Erik Smetana

Morning Rush

The man was sound asleep. The man was dri­ving. He was doing both things at once, rolling down the high­way at sev­en­ty miles per hour. No one seemed to notice. Cars passed with­out giv­ing the bald man—whose jaw was rest­ing against his shirt collar—a sec­ond thought. The sleep­ing man’s car was beat up, a bit like him.

A weath­er worn, rust­ed out, ’78 Mercury Marquis. The same make and mod­el I learned to dri­ve in. The same style of land bound boat we lost our vir­gin­i­ty in. The car I got my first tick­et in, a not so minor cita­tion just out­side Lafayette that cost me my license for six months. The vehi­cle that lat­er died on me in the mid­dle of a funer­al pro­ces­sion.

Wedged behind the wheel of the not-quite-mine auto­mo­bile, a husk of a once proud sedan, the sleep­ing man wore a blue shirt, fad­ed oil stains pock mark­ing the sleeves, a name patch I couldn’t quite read stitched over his heart. But more than the uni­form or the car he was dri­ving, the thing I noticed most about the sleep­ing man, I’ll call him Magee (that’s what the van­i­ty plates on the Mercury read), was his high speed flir­ta­tion with dis­as­ter.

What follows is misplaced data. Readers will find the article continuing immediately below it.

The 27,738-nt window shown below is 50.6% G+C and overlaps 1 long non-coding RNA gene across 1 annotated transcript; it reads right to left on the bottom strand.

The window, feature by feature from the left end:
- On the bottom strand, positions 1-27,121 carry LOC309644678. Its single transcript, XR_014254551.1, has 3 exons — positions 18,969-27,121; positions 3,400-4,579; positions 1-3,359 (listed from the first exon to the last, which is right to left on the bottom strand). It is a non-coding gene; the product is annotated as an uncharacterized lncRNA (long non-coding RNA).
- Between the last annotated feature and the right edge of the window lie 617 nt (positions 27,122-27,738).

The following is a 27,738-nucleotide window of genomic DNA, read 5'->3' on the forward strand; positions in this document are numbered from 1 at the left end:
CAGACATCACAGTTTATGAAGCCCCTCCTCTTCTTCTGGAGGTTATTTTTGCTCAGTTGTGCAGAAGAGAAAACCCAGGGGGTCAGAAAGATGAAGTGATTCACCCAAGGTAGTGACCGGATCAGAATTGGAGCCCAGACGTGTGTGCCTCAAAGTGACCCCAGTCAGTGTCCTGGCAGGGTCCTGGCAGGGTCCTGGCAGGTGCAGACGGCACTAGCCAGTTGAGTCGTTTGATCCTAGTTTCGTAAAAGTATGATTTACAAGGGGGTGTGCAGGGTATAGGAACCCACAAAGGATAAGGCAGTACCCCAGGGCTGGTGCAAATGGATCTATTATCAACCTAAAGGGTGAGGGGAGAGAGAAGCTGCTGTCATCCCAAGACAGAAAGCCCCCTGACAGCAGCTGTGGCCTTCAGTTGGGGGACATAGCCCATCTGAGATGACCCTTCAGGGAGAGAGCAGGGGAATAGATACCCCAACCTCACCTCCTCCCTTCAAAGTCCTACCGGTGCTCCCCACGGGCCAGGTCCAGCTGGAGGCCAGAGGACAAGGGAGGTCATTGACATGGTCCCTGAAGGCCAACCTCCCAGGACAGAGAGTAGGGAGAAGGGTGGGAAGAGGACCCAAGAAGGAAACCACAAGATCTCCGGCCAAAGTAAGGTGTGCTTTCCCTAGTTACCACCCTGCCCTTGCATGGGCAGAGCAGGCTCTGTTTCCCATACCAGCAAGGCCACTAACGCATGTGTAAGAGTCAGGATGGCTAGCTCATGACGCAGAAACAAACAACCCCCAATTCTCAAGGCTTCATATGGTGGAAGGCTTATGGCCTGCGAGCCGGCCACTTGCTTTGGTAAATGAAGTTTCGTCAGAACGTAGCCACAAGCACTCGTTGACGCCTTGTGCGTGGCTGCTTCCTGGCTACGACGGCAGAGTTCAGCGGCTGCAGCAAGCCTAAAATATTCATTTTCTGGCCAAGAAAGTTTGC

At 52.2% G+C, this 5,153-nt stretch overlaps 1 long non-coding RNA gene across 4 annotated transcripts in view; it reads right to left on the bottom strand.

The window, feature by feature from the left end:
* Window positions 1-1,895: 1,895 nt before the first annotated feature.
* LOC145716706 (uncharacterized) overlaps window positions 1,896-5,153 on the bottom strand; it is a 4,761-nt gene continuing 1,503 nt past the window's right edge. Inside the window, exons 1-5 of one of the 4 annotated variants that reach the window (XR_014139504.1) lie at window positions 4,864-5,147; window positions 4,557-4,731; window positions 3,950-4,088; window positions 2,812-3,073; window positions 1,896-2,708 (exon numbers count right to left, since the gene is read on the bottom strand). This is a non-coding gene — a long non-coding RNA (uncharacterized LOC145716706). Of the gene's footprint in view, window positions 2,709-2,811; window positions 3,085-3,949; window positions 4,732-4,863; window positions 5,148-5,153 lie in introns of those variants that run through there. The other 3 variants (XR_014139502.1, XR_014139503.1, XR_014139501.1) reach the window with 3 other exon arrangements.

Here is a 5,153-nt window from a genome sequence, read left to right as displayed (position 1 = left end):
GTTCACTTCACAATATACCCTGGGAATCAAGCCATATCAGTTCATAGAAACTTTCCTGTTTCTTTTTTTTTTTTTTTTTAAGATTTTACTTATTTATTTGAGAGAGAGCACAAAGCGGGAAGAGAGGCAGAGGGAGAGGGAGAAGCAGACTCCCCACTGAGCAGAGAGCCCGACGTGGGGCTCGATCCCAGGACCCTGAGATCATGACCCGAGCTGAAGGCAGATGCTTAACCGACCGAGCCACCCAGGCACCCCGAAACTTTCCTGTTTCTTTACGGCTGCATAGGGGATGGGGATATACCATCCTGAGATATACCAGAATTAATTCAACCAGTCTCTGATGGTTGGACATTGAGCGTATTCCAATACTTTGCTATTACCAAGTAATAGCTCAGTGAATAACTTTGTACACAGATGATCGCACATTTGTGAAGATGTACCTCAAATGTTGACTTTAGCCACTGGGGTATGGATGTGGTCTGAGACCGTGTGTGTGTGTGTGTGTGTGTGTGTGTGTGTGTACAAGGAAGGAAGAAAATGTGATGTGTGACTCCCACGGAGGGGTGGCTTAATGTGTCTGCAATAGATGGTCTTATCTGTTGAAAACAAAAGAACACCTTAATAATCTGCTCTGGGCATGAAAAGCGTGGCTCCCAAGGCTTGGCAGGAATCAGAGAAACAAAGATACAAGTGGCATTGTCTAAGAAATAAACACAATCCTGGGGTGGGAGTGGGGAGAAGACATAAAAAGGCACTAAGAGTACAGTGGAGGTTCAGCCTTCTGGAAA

For a mile or so we rode side-by-side, me watch­ing Magee’s head leak for­ward over two chins into his bar­rel chest. The painful, slow pace of that liv­er-spot­ted scalp’s descent, cou­pled with the almost too fast to see equal-and-oppo­site-reac­tion of Magee sling­ing the weight of his tor­so upright. Over and over, I watched, as we drove, as he slipped in and out.

One eye on him, the oth­er on the road, I began to won­der. Did he have a fam­i­ly? A wife? Did she leave him? And take the kids? Is he work­ing two jobs just to pay alimo­ny while she’s shacked up with a woman from California she met online? How bad was he strug­gling, just to get through one more day?

Wonder mixed with wor­ry as I merged right and Magee passed. What if Magee’s head didn’t bob back up? What if some­one got hurt? What if he didn’t make it to his next shift—or any after that? Knowing full well that women don’t leave men like him, who’d take care of Carla (a name that felt fit­ting for some­one mar­ried to a guy like Magee)?

As the salt-chewed trunk of the Mercury fad­ed away, I con­tin­ued my com­mute, toward my clut­tered office (just a tiny part of my all too clut­tered life), left to won­der and wor­ry about things that had noth­ing to do with an old man named Magee. I dri­ve, drift­ing into my own wak­ing sleep, dream­ing fit­ful things. I dream about you. And her. And things I can nev­er take back or instead wished I’d said or done. But the only words that cut across my lips as the quake of rum­ble strips jolt me to atten­tion are short and curt, “Fuck you.”